The Fabrica Nacional de Moneda y Timbre (FNMT), in association with the Real Casa de la Moneda, is issuing (29th May) a new, 1-kilo silver Proof-quality coin that comprehensively and intricately details the chronological history of the silver dollar—perhaps one of the most well-known coins in modern history.
The coin’s impressive design includes images from the many coins preceding the American dollar coin and offers a great insight as to the development of many crown-sized silver coins that emerged in the new world, all with similar specifications and even similar designs of their own. The coin’s design also cleverly illustrates the Pillars of Hercules, originally seen on the 8-reales silver coin and said to be the origin of the ever-familiar dollar sign—fashioned out of the capital letter “S” with two vertical lines over the letter.
Featured in the design are thalers from Austria, Norway, Brunswick and Bohemia; daalders from the Netherlands; pesos from Spain; and finally, the first American dollar coin minted in 1794—the Flowing Hair design.
The obverse features a profile of HM King Felipe VI, his centred portrait surrounded by the first Spanish columnario, the most famous design of the 8 reales coin; the Joachimsthaler, the first taler struck in Europe; and the Flowing Hair dollar, the first struck by the U.S. government.
On the central part of the reverse, the Pillars of Hercules motif is reproduced. Then, clockwise, four different talers are shown: a Dutch daalder, a Norwegian daler, and an Austrian and a German thaler.
|€300||.999 silver||1,007 g||100 mm||Proof||1,000|
The coin is available from the 29th May and is presented in a deluxe wooden case that also includes a certificate of authenticity and a booklet describing in detail, in both English and Spanish, the coins featured in the obverse and reverse designs and chronicling the history of the dollar. Each coin is also numbered from 0001 to 1000 on the lower edge, corresponding to the certificate of authenticity. Please visit the e-webshop of the FNMT–Casa Real de la Moneda for more information about this and other coins on offer.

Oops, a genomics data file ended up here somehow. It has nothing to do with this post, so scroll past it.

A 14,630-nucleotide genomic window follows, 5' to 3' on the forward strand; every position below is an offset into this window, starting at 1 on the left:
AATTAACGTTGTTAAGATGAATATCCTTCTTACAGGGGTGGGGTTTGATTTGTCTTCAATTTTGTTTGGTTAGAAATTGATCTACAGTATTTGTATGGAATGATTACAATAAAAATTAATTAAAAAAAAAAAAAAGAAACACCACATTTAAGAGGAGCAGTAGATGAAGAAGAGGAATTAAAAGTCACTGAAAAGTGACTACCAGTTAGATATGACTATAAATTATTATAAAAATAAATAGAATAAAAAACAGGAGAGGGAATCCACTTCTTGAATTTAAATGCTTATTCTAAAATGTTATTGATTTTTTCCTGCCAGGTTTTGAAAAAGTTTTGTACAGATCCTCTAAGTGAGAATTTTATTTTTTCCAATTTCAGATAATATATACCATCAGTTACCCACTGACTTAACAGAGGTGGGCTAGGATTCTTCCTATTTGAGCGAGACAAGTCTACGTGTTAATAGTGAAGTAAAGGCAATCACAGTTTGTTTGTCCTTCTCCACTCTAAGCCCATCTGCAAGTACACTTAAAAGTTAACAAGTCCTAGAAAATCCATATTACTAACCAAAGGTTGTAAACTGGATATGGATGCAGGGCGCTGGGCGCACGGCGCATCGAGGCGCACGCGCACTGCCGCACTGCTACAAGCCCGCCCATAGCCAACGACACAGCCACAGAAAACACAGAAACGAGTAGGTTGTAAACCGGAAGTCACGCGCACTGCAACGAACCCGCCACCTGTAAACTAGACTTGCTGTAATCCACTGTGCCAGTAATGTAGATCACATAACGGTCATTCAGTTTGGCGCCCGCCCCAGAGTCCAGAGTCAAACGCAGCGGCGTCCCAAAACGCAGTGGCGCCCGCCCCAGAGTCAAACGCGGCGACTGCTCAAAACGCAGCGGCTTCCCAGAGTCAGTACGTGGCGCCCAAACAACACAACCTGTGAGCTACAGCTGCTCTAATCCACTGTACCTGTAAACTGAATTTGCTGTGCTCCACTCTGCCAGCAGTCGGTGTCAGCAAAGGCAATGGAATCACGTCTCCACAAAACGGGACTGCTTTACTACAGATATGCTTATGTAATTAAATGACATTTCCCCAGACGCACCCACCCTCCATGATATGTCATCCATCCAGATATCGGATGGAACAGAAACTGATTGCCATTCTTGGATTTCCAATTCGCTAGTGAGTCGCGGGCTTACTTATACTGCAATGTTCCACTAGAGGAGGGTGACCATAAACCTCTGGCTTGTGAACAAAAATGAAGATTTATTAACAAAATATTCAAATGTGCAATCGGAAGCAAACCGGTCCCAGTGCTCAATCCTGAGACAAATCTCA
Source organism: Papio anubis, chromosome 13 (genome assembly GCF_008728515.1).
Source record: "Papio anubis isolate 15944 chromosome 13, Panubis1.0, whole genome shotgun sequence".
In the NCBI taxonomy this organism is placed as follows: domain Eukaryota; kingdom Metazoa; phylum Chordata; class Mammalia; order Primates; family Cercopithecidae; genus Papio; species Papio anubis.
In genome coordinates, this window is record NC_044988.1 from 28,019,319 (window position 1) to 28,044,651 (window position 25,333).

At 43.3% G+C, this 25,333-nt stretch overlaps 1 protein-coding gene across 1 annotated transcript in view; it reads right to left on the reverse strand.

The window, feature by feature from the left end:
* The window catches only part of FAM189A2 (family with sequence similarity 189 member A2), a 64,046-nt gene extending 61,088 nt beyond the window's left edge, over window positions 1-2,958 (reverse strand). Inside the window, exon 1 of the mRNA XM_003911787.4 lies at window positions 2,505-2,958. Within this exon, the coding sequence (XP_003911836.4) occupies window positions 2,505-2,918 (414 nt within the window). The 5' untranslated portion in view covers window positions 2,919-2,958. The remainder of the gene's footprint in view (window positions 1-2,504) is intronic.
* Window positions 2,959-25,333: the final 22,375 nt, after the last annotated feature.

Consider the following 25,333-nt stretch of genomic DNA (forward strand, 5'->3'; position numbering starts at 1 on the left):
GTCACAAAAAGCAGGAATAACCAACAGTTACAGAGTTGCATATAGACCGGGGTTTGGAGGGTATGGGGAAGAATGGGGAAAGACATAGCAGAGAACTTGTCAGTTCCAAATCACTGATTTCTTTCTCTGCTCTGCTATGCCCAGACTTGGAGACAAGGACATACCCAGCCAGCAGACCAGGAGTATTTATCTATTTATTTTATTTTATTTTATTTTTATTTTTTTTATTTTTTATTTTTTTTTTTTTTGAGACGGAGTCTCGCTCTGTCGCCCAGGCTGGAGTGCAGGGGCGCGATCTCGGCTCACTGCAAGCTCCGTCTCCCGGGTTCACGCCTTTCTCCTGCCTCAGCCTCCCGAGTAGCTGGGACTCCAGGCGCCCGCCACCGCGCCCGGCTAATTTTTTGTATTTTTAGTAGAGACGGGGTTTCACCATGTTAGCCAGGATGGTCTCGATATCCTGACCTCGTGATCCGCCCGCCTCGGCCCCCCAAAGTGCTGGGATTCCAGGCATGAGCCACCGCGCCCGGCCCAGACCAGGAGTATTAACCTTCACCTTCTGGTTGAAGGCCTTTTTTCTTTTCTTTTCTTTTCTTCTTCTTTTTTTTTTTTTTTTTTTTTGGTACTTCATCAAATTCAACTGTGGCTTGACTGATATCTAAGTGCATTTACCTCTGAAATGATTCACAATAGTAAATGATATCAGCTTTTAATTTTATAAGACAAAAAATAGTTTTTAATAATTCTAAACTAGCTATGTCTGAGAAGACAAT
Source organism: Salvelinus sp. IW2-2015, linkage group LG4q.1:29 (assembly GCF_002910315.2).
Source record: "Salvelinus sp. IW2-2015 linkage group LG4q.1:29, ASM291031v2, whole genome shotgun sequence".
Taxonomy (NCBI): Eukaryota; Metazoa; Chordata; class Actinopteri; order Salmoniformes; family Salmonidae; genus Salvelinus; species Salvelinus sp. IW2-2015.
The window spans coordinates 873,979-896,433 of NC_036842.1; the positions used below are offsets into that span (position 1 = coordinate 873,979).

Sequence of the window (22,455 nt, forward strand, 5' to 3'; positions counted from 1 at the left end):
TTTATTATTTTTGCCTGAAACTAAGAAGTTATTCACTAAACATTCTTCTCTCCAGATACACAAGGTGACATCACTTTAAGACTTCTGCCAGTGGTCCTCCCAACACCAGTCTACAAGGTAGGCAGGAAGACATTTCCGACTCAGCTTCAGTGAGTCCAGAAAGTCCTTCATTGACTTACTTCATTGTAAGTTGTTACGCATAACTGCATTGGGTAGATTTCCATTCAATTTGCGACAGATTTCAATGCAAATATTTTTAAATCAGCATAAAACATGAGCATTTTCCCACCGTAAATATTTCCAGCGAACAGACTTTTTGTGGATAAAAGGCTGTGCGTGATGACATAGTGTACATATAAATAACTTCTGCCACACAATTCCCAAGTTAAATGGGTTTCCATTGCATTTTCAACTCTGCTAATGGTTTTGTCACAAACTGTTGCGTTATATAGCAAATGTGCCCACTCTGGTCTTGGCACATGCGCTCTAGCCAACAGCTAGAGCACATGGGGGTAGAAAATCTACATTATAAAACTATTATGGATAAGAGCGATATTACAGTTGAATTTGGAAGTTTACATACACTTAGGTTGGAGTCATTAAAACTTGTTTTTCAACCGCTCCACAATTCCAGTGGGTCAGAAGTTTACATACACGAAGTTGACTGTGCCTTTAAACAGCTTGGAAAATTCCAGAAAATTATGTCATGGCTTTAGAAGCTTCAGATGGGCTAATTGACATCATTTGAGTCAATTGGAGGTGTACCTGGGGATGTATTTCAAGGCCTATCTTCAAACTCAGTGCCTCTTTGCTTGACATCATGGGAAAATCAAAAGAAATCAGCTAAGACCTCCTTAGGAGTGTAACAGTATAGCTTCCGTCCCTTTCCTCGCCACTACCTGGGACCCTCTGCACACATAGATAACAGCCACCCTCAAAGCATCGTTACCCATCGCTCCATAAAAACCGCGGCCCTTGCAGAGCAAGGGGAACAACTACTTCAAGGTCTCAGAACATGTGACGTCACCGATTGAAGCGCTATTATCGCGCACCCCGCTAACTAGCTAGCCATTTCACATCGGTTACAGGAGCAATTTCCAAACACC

The Legendary Coins That Shaped the American Dollar
(Excerpts courtesy of the FNMT–Casa Real de la Moneda.)
The Real Casa de la Moneda is dedicating its first minting of a 1 kilogram silver coin to the history of the American dollar, whose origins go back to the Central European Thaler and the times of Spain’s viceroyalties in the Americas, with the Real de a Ocho. Undoubtedly, the best-known and most sought after coin in the entire world between the sixteenth and mid-nineteenth centuries was the Spanish Real de a Ocho, also called peso or Duro. The Spanish Real de a Ocho was the Hispanic continuation of a pattern of coins which first saw the light of day in Central Europe towards the end of the fifteenth century, bringing with it the Bohemian Thaler. This name would find its way into other languages such as English, giving rise to the term dollar as a general reference to all pieces of this type. The Real de a Ocho, also known as the Spanish milled Dollar, travelled the world over and for centuries was used in trading between Spain and the lands then known collectively as las Indias.
A proper Spanish monetary system would not come into being until the eighteenth century, when Philip V introduced improvements to the minting and quality of the pieces, ordering that they be struck in milling presses. This new peso was known as the Columnario de Mundos y Mares (columnar of worlds and seas) on account of the common reverse side, which carried the images of two hemispheres beneath a crown, set against sea waves and flanked by the Pillars of Hercules, likewise beneath a crown and garlanded with ribbons bearing the motto PLUS ULTRA.
The coins depicted according to chronological order [examples at left and right; depiction on silver kilo at center]:
The Joachimsthaler—Bohemia, 1525
Minted under King Louis I of Bohemia and II of Hungary. On the obverse, the image of St. Joachim, father of the Virgin Mary, and before him, the kingdom’s quartered coat of arms. Surrounded by the legend: S (Sanctus) I (Joachim). 1525. Circular inscription: AR (arma or argentum) DOM (dominorum) SLI (slicorum) STE (Stephani) 7 FRA (fratrum) CO (comitum) D (de) BA (Bassano), which might be translated as Gentlemen at arms Stephan Schlick and his seven brothers, Count of Bassano. The reverse shows a side-view of the kingdom’s heraldic lion, rampant, crowned and standing on its left back leg, its front legs poised for attack, with its tail erect, lyre-shaped at the end, curling towards its back. Surrounded by the legends: LUDOVICUS PRIM (primus) D. (Dei) GRA – CIA REX BOE (Bohemia).